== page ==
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Hi Everyone,

Penny just hit 7 months months last week. She's a wonderful puppy and brings so much joy to our lives!

Since we got her during COVID, we have been doing crate time to prepare for when we go back to work. During the weekdays, she'll be in there for 2.5 - 3 hrs in the morning and another 2.5 - 3 hrs in the late afternoon. During the weekend she keep her in during the afternoon for ~2 hrs. She eats her snacks, sometimes plays with her toys, but mostly sleeps- no whining or barking!

The last few weeks I think she's starting to go through her teenage/rebellion phase. Now she can't stand her crate! She'll start to bark/howl/wine within 15 minutes after finishing her 3 treat dispensing treats (below). She can bark for a full hour before she calms down.
  • 1 kong filled with frozen pumpkin
  • 1 kong filled with some kibble & stick treat
  • 1 ball filled with a bit more kibble and freeze dried chicken)

She's definitely well exercised-
  • In the morning we go for a walk and play fetch, in total about 30 minutes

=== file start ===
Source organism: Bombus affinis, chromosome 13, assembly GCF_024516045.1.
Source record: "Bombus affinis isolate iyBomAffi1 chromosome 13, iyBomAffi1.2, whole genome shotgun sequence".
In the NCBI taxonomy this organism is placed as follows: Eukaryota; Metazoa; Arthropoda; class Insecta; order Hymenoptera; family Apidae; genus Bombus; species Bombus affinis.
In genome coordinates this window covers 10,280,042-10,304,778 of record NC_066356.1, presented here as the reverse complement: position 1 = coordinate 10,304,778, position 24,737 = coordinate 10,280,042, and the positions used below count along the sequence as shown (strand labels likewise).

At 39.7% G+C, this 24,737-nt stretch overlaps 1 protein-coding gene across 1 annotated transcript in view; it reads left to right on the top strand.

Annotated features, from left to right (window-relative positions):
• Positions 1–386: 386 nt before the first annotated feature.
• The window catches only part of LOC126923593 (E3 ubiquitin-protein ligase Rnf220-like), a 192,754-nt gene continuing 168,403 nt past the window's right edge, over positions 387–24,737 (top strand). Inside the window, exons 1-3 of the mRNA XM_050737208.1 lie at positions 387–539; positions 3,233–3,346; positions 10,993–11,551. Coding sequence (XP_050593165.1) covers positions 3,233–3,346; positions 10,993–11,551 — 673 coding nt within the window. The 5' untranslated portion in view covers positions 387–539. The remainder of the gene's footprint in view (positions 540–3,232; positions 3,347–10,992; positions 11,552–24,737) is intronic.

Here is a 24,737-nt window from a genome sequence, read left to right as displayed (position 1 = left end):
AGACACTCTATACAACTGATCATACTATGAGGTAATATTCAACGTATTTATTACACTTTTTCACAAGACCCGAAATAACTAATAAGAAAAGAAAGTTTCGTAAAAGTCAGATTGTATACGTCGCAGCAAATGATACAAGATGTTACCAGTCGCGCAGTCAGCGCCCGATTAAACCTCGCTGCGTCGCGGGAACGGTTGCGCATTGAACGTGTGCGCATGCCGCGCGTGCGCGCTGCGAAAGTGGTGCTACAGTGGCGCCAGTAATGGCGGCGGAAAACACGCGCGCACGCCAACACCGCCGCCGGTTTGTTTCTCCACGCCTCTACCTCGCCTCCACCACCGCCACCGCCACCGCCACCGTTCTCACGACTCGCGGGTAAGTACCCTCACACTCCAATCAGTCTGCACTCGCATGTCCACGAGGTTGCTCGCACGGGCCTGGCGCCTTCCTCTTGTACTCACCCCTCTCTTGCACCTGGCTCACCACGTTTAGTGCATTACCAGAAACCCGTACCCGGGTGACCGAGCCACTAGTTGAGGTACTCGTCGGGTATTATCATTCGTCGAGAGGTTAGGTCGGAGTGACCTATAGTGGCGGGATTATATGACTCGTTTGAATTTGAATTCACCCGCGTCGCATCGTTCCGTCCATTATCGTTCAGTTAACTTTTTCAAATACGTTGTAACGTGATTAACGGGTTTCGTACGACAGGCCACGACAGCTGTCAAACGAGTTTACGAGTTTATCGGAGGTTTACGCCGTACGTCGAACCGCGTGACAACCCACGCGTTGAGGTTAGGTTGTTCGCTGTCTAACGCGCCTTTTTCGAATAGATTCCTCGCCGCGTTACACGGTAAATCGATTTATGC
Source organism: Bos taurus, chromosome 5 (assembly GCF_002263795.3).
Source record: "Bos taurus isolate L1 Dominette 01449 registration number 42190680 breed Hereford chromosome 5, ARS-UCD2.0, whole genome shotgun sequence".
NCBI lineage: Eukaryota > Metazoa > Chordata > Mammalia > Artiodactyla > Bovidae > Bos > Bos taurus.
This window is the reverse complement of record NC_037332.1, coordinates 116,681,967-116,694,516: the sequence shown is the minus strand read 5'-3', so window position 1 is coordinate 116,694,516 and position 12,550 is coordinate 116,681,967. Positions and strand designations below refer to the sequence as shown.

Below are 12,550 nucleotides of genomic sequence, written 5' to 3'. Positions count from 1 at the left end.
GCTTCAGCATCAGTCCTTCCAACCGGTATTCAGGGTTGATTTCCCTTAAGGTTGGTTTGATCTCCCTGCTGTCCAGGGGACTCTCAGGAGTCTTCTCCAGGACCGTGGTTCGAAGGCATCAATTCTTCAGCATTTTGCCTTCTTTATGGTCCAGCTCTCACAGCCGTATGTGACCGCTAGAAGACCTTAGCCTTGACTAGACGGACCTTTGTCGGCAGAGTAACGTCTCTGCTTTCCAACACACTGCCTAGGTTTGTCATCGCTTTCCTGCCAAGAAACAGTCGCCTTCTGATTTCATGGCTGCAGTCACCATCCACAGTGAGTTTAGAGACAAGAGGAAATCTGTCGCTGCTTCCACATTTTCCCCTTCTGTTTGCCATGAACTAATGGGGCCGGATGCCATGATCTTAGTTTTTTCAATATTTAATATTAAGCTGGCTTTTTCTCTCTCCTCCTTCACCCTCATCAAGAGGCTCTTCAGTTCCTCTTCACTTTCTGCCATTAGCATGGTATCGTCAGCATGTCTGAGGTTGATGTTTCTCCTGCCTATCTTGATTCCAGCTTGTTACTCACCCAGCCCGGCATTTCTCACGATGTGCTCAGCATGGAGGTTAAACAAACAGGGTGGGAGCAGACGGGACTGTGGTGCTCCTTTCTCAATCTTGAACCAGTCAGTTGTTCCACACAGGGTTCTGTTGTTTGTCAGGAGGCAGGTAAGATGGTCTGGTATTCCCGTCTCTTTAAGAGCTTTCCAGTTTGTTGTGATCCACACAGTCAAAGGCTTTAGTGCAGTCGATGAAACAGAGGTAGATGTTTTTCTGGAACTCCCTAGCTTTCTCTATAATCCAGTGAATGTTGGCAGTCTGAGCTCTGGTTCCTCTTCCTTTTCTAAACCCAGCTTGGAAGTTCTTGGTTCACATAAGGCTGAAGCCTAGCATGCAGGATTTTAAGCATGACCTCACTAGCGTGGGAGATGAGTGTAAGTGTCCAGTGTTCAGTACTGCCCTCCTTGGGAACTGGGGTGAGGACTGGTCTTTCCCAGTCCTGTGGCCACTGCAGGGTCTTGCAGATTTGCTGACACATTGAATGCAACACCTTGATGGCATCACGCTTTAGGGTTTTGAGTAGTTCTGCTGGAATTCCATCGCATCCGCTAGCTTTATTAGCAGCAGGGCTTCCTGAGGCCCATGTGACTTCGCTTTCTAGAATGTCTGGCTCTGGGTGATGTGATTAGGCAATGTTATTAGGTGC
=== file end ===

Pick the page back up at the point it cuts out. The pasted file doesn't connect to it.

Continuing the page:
• After lunch she has another short walk, maybe 10 minutes (it's so hot), followed by some tug in the house
  • In the evening, we do another walk and some fetch (about another 30-40 minutes)
We ignore when she's in there because we know she isn't sick and she doesn't need to go outside and do her business. I feel bad but we're trying to stick to a routine.

Did anyone else face this challenge? Do they grow out of it?

Does ignoring her reinforce the barking?

Thank you!!
 

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I think being created with no one home is very different from being crated while there's action going on around her. She's likely to stay in a deep snooze while you're at work, whereas now she's learning to associate the crate with being separated from family life.

Have you tried just putting her in for shorter periods? And mixing it up sometimes so it's not always a marathon? If she's 100% comfortable being in there for 30 minutes, I'd probably just do that every few days, and maybe a longer confinement weekly or whenever you go out. The idea would be to just keep her associations with the crate positive.

To get back to that, you might need to do a few sessions where as soon as she's quiet you let her out. Re-teach her that the crate is a place to settle by rewarding her when she does.
 
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